Initial Reaction: Feels tougher than it’s price would indicate. Rubber grip is slightly shaped to enforce a tripod grip, so this pen is obviously targeted at school kids. While it came with just the one cartridge there was a fake one inserted in the section, which allowed the actual ink cartridge to be screwed home by closing the barrel. Nib has proven to be hard to prime meaning initially the writing was faint. After about half an hour the ink flow become more acceptable.

At the start this pen felt like the tines were misaligned, however this is one pen where usage has improved the experience. Initially it was hard to prime and there was some hard starting as well as a scratchy writing experience. The latter took several days of mild use to vanish, but now I’ve just tried the pen after leaving it for the night and it is still a smooth writer. Catch is it took time to get this way, however unlike a number of the other pens I’ve not felt the only way to get a decent writing experience is to work on the nib, so big plus there.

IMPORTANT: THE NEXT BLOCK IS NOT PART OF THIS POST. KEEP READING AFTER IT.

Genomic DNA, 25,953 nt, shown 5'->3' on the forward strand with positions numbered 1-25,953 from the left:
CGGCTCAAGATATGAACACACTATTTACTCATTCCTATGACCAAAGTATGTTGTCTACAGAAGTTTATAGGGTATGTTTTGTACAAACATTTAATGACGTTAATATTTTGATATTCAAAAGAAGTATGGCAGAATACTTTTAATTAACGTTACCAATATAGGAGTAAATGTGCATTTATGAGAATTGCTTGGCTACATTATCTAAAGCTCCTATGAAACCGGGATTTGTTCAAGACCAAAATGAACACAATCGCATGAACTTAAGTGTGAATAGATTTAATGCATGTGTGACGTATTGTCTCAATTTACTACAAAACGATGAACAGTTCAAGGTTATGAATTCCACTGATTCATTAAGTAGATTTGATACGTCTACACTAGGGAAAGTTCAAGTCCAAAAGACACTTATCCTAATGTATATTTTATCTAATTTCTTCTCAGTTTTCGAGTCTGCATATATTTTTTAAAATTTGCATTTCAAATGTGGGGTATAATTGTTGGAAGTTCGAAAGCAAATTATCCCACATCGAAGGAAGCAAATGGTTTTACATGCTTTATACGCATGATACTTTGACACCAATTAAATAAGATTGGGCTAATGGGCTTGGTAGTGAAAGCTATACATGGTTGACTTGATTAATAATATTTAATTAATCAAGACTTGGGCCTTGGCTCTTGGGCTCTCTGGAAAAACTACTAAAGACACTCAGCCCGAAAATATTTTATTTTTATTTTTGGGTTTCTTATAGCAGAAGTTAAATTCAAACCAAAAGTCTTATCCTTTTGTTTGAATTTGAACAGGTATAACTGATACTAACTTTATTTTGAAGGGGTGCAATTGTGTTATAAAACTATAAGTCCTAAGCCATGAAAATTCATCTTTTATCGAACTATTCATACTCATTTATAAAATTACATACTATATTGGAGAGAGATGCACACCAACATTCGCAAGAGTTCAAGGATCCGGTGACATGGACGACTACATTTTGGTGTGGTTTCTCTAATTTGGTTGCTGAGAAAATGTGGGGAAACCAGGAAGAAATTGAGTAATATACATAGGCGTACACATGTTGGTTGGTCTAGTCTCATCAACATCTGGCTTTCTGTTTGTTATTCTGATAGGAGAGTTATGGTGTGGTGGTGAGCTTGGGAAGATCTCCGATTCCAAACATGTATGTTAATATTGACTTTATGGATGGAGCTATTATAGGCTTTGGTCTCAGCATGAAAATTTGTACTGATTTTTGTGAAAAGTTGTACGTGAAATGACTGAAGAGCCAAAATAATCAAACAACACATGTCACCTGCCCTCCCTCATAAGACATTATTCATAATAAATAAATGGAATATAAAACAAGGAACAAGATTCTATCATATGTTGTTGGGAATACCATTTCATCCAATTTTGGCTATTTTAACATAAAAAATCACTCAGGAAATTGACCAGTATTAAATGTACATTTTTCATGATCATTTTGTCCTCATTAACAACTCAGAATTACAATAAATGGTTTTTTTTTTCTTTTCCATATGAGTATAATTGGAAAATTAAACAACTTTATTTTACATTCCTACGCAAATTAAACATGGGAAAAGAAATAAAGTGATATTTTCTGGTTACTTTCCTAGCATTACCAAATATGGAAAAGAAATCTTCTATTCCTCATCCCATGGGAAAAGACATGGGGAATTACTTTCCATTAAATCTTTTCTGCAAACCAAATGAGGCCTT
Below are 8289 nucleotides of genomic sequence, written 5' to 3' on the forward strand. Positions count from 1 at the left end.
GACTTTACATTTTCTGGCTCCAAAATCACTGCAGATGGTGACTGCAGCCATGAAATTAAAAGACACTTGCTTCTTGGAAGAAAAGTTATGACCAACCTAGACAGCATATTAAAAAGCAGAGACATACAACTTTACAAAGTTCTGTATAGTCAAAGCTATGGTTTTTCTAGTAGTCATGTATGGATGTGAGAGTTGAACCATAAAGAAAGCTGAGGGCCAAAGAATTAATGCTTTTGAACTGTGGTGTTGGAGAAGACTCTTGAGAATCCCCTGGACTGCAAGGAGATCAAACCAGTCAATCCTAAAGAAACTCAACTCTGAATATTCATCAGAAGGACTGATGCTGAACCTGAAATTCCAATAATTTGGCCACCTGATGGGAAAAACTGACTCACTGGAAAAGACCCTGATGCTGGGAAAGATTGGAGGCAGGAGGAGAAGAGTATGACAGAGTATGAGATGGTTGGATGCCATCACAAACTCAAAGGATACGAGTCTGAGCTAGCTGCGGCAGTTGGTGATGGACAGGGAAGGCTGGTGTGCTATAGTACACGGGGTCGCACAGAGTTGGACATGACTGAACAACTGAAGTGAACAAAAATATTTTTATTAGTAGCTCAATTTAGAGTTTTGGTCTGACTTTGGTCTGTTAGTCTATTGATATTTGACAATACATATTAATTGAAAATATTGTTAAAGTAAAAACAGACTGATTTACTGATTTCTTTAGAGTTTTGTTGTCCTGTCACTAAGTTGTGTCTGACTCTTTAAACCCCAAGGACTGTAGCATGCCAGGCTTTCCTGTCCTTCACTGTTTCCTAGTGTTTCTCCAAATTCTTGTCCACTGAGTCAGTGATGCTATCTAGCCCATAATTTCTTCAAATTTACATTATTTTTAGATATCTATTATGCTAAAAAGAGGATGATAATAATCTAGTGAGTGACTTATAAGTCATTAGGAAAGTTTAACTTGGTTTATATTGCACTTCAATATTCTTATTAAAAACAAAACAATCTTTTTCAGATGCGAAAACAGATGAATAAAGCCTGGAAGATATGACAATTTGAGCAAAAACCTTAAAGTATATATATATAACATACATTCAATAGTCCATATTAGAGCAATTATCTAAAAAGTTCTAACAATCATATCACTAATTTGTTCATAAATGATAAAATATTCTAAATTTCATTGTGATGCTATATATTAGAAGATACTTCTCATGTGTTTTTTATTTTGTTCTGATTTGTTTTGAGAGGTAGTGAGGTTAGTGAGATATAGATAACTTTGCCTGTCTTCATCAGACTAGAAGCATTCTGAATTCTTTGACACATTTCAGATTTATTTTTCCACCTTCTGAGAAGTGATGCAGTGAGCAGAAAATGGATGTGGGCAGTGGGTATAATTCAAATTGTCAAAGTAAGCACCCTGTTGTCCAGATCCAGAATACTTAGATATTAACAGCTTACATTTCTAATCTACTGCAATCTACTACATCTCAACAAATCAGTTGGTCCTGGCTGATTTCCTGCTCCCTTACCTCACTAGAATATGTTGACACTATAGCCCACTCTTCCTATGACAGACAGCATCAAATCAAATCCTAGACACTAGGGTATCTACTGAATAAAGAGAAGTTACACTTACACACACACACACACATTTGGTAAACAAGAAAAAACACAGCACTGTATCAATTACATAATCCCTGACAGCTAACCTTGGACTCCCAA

WH Smith Soft Grip£3.99
Where FromWH Smith
Where MadeChina
Number of Cartridges1 international short
Ink Total0.8 ml

Initial Reaction: Pen looks and feels very cheap though the rubber coated (?) barrel is pleasant to the touch. With just the one cartridge this had to be pushed home, which was easy and the pen started to write straight away, however the experience was very scratchy so I was hoping more writing would help wear the tipping in.

You would have thought a pen bought from a stationary store chain would work. Well the ink flow was good pen but the nib was scratchy. The tines are slightly misaligned on the under side, yet look like each half of the tipping was from a different pen as the difference on top (not affecting the writing) was far greater than below. A shame really as this is a surprisingly comfortable pen to hold, just horrid to use.

WH Smith with Chrome Trim£4.99
Where FromWH Smith
Where MadeIndia
Number of Cartridges2 international short
Ink Total1.6 ml